While tomatillos are only very distant cousins of tomatoes, there are some similarities. So I thought they'd be great in a gazpacho.
Not a traditional gazpacho, that's for sure. This is a soup you can slurp from a bowl or drink from a glass. So is it a soup, or is it a vegetable smoothie?
Does it really matter? It tastes good, no matter what you call it.
The tomatillos add a nice tartness, and to me they taste a little bit like lime. The fire-roasted red pepper is cooked by the fire-roasting - at least a little bit - and it adds a nice sweetness.
I considered making the gazpacho green by using a yellow tomato, and roasted yellow pepper instead of red. But then I changed my mind and went for red.
1 medium tomato
1/2 English cucumber or 1 picking cucumber
1/2 green bell pepper, seeded
1/2 fire roasted red pepper, peeled
1/2 teaspoon salt
1 tablespoon olive oil
Fresh herb, for garnish
Olive oil (optional) for garnish
Freshly ground white or black pepper
Remove the papery skin from the tomatillos and wash them to remove the sticky substance on the fruit - that stuff tastes bitter, so you want to make sure it gets washed off. Quarter the tomatillos and put them in your blender or food processor.
Core and quarter the tomato and add it to the tomatillos. Peel the cucumber, cut it in chunks, and add it as well. Cut the green pepper and roasted red pepper in pieces and add them as well. Add the salt and one tablespoon olive oil.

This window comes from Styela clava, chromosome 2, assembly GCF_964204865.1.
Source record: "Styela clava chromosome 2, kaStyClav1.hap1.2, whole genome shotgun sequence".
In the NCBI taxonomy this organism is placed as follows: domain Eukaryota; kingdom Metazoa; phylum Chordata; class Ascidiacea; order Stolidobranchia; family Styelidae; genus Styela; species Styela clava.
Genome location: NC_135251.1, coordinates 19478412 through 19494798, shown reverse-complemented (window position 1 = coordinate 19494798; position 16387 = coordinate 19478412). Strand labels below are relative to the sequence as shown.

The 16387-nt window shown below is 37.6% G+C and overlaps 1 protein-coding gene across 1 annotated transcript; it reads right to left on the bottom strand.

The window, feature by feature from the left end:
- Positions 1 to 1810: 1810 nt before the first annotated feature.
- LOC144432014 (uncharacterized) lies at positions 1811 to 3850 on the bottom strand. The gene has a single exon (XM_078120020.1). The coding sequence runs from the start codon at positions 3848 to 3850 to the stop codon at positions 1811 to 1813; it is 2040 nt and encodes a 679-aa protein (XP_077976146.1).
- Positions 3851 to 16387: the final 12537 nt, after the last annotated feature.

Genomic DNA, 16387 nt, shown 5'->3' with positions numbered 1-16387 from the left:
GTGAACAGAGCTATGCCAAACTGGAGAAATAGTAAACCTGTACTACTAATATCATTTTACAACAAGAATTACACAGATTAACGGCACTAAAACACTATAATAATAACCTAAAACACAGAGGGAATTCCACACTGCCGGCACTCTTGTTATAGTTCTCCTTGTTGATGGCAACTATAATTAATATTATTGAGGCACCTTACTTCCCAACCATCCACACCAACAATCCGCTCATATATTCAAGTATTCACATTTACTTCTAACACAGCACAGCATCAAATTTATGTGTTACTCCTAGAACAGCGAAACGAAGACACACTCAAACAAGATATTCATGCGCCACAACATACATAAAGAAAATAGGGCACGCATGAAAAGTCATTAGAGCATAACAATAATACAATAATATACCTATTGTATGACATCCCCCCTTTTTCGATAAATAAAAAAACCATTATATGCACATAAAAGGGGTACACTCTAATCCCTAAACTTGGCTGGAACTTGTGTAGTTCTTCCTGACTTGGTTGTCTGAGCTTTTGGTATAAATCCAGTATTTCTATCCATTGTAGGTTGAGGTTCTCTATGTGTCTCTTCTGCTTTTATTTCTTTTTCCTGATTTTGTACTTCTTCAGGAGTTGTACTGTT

Blend until you have a relatively smooth mixture. If it's too thick, add a bit of water. Taste for seasoning and add salt, as needed. If you want a little more tartness, add a splash of wine vinegar.
Serve, garnished with a bit of your herb of choice (chopped chives, fresh thyme, dill, basil, or marjoram would ll be nice. Add a small drizzle of olive oil and a few grinds of pepper.
This can be made in advance and refrigerated until serving time.
Want some grains in your salad?
But why does it have to be that way? Why not use it in a summer dish? I decided to find out, and cooked some barley and let it cool to see what it would be like.
It turns out that barley makes a good grain for cold salads. To keep my kitchen a little cooler, I cooked it in my rice cooker using the brown rice setting. It emerged fully cooked
For the olives, I picked up a variety at the olive bar - a black wrinkly one, a bright green, and
1 cup mixed pitted olives
6 spears asparagus, cooked and shocked in cold water
1/2 large red bell pepper, cored and seeded
1/2 teaspoon dry marjoram
1/2 teaspoon dry thyme
1/2 teaspoon dry rosemary
Juice of 1 lemon
2 tablespoons olive oil
Put the cooked, chilled barley in a medium bowl. Chop the olives roughly. It's fine to leave some large pieces, but if you cut each one at least in half, you'll know you don't have any remaining pits. Add the olives to the barley.
Cut the asparagus in 1/4-inch pieces and add them to the barley. Dice the bell pepper to about the same size as the olive pieces and asparagus and add it to the barley. Add the marjoram, thyme, and rosemary. Add the lemon juice and stir to combine. Finally, add the olive oil and stir one more time.
You can serve immediately, or make it in advance and refrigerate until needed. I think it's best after at least a few hours - after the herbs have had a chance to hydrate a bit and flavor the barley.
Serve chilled or at room temperature.
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